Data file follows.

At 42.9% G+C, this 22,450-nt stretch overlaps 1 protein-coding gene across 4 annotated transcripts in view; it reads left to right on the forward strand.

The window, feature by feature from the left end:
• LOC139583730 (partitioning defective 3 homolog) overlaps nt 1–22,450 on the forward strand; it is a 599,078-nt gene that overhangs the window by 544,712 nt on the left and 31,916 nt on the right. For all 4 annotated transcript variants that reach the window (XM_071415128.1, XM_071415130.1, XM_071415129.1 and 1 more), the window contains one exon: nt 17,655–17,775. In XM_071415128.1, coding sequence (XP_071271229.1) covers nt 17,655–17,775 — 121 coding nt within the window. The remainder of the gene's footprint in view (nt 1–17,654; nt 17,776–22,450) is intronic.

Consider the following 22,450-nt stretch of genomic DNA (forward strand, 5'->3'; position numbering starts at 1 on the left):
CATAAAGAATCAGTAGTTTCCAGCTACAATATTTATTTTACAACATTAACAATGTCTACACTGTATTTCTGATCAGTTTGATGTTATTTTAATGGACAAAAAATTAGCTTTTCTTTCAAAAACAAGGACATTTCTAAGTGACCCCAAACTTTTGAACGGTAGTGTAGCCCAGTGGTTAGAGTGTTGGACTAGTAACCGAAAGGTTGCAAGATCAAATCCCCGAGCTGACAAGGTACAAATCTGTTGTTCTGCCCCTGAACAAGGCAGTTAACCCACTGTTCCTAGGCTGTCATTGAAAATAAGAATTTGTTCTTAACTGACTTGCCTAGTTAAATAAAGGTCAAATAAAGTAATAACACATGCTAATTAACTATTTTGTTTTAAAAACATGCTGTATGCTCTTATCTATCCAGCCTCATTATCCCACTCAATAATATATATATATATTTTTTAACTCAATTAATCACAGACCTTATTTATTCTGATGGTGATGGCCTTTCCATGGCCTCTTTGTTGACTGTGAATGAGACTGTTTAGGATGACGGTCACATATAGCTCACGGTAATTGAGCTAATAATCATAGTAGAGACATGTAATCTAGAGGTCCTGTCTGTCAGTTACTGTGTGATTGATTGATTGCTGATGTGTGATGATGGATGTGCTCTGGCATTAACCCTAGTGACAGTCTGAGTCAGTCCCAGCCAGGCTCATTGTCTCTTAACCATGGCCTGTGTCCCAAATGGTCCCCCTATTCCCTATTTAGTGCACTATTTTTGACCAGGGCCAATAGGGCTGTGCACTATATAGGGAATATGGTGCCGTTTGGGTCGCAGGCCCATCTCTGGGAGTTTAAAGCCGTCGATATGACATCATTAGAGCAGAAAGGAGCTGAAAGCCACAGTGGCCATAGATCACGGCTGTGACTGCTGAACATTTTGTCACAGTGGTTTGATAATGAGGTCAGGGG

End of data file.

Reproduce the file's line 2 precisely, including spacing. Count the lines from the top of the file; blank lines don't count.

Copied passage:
The window, feature by feature from the left end: